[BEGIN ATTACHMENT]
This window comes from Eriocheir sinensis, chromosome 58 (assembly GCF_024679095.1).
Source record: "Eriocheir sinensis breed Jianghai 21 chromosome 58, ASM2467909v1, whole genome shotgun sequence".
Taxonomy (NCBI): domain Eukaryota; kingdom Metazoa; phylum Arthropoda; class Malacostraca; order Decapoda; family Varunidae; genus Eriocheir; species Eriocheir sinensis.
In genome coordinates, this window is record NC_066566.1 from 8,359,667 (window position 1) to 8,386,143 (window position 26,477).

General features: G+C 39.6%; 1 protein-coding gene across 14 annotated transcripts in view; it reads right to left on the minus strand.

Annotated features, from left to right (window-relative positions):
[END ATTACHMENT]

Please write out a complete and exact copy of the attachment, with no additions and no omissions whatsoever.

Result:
This window comes from Eriocheir sinensis, chromosome 58 (assembly GCF_024679095.1).
Source record: "Eriocheir sinensis breed Jianghai 21 chromosome 58, ASM2467909v1, whole genome shotgun sequence".
Taxonomy (NCBI): domain Eukaryota; kingdom Metazoa; phylum Arthropoda; class Malacostraca; order Decapoda; family Varunidae; genus Eriocheir; species Eriocheir sinensis.
In genome coordinates, this window is record NC_066566.1 from 8,359,667 (window position 1) to 8,386,143 (window position 26,477).

General features: G+C 39.6%; 1 protein-coding gene across 14 annotated transcripts in view; it reads right to left on the minus strand.

Annotated features, from left to right (window-relative positions):